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CGD in the News

October 13, 2017

World Bank Withholds Myanmar Funding, But Some Call For Sanctions (Devex)

From the article:

The World Bank announced Wednesday that in response to the “violence, destruction and forced displacement of the Rohingya,” it will delay the release of a $200 million loan planned for Myanmar.

The money was part of a credit deal reached with the fledgling democracy in August and represented the first instance of direct financial support from the World Bank to Myanmar’s government.

The World Bank is still delivering support to Myanmar and has “strengthened” its engagement in “education, health services, electricity, rural roads and inclusion of all ethnic groups and religions, particularly in Rakhine state,” the statement reads. This loan, specifically designed to support the government on issues of financial and public administration, however, will be withheld for an unspecified period of time...

“Given the scale of the humanitarian crisis there, the culpability of the government, it meets the test, in my mind, of a case where the owners of the World Bank ought to be looking at the World Bank as a potential sanctions tool,” Scott Morris, senior fellow at the Center for Global Development, told Devex prior to the bank’s announcement Thursday...

In Morris’s view, the World Bank’s assurances at that time that it would support humanitarian relief operations for people displaced by the conflict ignored the culpability of the government in committing violence against an ethnic minority, treating the situation, “as if it were a natural disaster.”

Even with its decision to withhold the $200 million loan until conditions improve, the bank’s shareholders are not doing enough to put pressure on Myanmar’s government, Morris said.

Read full article here.

October 12, 2017

On Myanmar, The World Bank Should Follow Its Own Policies On Keeping Hatred Out Of Projects It Funds (Quartz)

From the op-ed:

As the World Bank’s member countries convene in Washington this week, the institution’s stance on the humanitarian crisis in Myanmar deserves their attention. In its first public response to the exodus that has unfolded in Myanmar, which the United Nations high commissioner for human rights has labeled ethnic cleansing, the World Bank on Sept. 14 issued a maddeningly bland statement about its work in the country, acknowledging the “deterioration in security,” but pointing fingers at no one. The statement reveals a remarkable lack of direction within the institution coming from its largest country shareholders, and particularly the United States.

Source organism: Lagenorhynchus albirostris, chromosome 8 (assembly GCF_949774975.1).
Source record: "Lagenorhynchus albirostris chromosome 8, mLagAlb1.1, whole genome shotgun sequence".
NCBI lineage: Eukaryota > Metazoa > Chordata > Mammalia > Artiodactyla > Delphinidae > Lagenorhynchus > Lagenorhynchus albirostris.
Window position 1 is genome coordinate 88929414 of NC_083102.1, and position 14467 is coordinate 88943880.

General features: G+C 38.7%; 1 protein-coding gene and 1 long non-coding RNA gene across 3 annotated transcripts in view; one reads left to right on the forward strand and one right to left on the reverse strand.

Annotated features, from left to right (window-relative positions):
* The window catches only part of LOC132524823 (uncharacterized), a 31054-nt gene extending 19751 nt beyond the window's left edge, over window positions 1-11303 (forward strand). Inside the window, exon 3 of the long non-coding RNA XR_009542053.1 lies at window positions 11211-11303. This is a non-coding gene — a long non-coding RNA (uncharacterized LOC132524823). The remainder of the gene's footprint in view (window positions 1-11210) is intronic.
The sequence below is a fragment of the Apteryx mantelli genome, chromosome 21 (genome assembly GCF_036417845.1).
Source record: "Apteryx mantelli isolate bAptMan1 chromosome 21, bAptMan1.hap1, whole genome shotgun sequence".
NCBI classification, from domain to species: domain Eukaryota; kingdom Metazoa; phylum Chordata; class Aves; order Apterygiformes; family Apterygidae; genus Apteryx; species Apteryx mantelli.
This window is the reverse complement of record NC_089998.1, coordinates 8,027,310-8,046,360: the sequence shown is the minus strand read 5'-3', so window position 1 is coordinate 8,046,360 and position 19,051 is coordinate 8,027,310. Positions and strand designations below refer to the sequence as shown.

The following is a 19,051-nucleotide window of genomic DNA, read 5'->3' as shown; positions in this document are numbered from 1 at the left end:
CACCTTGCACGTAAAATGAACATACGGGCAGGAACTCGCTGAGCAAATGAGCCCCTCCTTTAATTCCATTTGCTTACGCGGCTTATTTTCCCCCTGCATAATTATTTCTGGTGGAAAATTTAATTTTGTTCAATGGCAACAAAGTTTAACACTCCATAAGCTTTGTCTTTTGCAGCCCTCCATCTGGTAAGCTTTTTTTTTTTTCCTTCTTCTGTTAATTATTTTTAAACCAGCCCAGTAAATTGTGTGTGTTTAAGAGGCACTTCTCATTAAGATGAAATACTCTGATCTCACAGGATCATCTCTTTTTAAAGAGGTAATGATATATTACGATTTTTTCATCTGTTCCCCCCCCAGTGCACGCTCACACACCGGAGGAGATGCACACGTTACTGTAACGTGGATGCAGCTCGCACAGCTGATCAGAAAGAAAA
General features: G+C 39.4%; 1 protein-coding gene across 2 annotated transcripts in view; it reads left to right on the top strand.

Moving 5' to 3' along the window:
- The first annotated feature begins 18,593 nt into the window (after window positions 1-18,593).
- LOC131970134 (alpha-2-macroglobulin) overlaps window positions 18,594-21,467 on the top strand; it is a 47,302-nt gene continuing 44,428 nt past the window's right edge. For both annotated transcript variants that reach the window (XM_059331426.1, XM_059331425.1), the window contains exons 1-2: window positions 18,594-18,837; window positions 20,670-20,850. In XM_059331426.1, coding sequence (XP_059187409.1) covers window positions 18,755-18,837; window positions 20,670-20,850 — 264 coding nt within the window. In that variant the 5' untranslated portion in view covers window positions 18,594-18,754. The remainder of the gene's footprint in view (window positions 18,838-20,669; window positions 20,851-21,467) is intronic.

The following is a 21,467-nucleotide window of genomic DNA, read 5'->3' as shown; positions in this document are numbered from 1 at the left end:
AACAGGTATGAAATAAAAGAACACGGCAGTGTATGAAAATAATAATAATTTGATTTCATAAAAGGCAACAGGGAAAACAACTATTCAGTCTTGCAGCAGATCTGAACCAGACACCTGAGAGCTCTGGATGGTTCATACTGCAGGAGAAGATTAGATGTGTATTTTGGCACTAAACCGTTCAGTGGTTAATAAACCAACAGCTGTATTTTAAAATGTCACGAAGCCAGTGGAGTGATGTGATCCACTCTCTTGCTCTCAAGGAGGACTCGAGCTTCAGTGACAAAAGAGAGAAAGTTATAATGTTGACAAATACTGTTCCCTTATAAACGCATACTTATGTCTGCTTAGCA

The bank is in the business of development lending to country governments, and since Aung San Suu Kyi’s release from house arrest in 2010, the World Bank has provided over $2 billion in assistance to the government of Myanmar. Suu Kyi is now state counsellor, after her party won a landslide in elections in 2015, but the military retains power over key areas.

The mix of projects supported by the bank in the country run the gamut from physical infrastructure, to health services access, to a highly popular model of support in development circles called community-driven development. The community development model disburses small amounts of money to many localities, empowering them to decide how to spend it. This model favors the local over the national in a way that has demonstrated success in various settings, but it also makes oversight more difficult.

And here lies just one of the challenges facing the World Bank. How much certainty does the bank have that its projects are safeguarded against abuses in Myanmar today, that no projects are enabling discriminatory treatment toward the Rohingya population?

Read full op-ed here.

October 10, 2017

Here's How the International Community Should Respond to the Rohingya Refugee Crisis (Devex)

From the op-ed: